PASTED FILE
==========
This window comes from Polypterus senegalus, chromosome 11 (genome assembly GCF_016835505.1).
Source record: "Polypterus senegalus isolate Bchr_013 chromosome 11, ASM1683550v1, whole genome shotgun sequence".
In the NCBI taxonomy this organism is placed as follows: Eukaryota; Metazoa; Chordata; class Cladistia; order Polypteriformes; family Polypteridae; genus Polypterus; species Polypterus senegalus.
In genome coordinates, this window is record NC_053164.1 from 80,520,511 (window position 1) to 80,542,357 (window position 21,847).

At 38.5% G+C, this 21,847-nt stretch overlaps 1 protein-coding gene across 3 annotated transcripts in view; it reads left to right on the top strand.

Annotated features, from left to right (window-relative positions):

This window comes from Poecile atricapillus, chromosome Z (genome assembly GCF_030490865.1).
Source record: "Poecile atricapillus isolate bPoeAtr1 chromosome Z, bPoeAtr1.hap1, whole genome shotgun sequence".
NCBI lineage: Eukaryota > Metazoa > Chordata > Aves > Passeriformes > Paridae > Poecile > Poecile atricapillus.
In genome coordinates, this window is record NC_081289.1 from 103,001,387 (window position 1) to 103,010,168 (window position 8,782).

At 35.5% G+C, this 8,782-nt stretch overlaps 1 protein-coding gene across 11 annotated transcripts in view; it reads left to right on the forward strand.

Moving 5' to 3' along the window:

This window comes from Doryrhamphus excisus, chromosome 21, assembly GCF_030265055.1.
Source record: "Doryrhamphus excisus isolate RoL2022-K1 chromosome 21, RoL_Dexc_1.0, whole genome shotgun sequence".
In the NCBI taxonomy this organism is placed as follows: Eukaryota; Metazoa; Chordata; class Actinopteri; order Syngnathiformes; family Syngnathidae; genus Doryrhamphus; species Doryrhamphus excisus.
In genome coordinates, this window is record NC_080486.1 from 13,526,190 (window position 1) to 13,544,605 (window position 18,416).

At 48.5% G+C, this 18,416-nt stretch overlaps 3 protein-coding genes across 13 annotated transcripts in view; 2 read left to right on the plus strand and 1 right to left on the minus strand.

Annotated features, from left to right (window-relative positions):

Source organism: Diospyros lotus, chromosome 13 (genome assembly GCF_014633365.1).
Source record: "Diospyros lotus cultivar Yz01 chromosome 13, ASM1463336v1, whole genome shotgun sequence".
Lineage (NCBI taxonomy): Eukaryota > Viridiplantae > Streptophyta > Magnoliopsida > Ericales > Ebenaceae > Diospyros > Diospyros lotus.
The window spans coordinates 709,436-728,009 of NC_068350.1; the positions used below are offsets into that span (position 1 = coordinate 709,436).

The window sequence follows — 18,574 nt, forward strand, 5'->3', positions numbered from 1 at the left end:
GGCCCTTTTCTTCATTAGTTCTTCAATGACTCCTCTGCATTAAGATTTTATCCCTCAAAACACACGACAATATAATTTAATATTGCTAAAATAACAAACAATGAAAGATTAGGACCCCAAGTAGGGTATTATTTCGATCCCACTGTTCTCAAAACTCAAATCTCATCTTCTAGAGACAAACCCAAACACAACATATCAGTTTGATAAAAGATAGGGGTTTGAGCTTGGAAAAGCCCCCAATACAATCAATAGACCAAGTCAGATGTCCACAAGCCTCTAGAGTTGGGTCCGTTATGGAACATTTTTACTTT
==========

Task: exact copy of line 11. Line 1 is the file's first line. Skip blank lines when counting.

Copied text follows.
At 35.5% G+C, this 8,782-nt stretch overlaps 1 protein-coding gene across 11 annotated transcripts in view; it reads left to right on the forward strand.